The toads are not yet singing—look and listen for them starting around Earth Day—but the peepers are everywhere, and over the weekend, their bell-like voices, along with their scale-ascending trills, directed my boots to a wetland crafted by beavers. In the 1970s, Castor canadensis began to return to our area and reengineer the landscape, damming local creeks and causing them to turn into broad wetlands that offer perfect habitats for amphibians and lots of other organisms. It’s hard to actually see beavers—they’re nocturnal—but it’s easy to see their handiwork: teeth-gnawed shrubs and trees, some of which are remarkably large; constantly reworked dams; and the dome-shaped lodges, built of mud and interlaced branches, they call home.

One of my favorite beaver-shaped areas is the Avalonia Land Conservancy’s Donald R. Henne Memorial Tract along North Stonington’s Shunock River. This is about a five-minute drive from the ridge, so it’s a frequent and highly recommended destination. I’ve led walks there, and on a trip last weekend, I spotted both Osprey and Great Blue Herons engaged in all sorts of courtship rituals and nest building activities. With the peepers making a racket in a still-chilly wind, the Canada Geese were also stretching their necks in pre-mating poses.

But the highlight of the day was the return of the Tree Swallows. They weren’t present in the Henne on March 28, my last trip there, but on April 6, these exquisite fliers filled the air, something they hadn’t done since leaving on migration to Florida and Central America last September. Tree swallows are true early birds, insect eaters endowed with the seemingly magic ability to switch to seeds and other plant materials when the weather turns unspringlike and the bugs aren’t around. Being able to alternate between food groups gives them the wherewithal to arrive well before other migrants who are after a particularly uncommon piece of real estate: tree cavities required for nesting. The swallows can’t excavate these, so they come “home” early to usurp cavities crafted by woodpeckers in trees often killed by beaver-caused flooding.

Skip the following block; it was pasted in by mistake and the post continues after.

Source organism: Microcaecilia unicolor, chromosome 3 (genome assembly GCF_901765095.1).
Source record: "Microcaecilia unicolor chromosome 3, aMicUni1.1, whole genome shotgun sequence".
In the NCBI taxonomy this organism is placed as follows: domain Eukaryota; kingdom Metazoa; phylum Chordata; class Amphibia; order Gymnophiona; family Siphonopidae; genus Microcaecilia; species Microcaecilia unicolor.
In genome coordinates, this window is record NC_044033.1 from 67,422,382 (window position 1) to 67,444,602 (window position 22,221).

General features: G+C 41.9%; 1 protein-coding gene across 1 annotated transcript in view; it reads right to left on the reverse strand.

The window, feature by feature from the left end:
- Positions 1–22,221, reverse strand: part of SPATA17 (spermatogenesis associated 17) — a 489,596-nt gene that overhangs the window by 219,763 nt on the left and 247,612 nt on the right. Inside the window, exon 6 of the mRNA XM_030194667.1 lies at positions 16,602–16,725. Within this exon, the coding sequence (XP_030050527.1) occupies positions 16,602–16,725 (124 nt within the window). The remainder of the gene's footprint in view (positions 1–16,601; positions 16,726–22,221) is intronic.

Even though I had to keep my jacket zipped up and wear light gloves to stave off a biting chill, the presence of swallows made my spirit, if not my body, warm. The osprey whistled. The geese honked. The Great Blues gronked, and the peepers rang their tiny bells.

There is a stirring in the wetlands, with green shoots starting to emerge from the water, and an Eastern Phoebe, another early-bird, which rasps its common name over and over in the surrounding woods. On the dry leaf litter, a rather ragged-winged Mourning Cloak butterfly soaked up the sunshine. Mourning cloaks are usually the first true butterflies—there are already plenty of moths on the wing—to appear in our area. Nymphalis antiopa overwinters as an adult, hiding from the cold under tree bark and similar shelters, then emerging as soon as the temperatures are warm enough. This particular newcomer had wings whose margins looked like they’d been the targets of bird attacks—perhaps earlier today, perhaps before the critter had gone into hibernation—but the butterfly seemed otherwise fine, as it enjoyed a fine almost-springlike day and waited for a potential mate to alight nearby. It, too, felt a stirring, that near-universal April imperative.

Note to Readers: The Naturalist is leading two free and open to the public walks this month: April 12 and 26, both Saturdays, 10 a.m. to noon at the Babcock Ridge Preserve. For more information, e-mail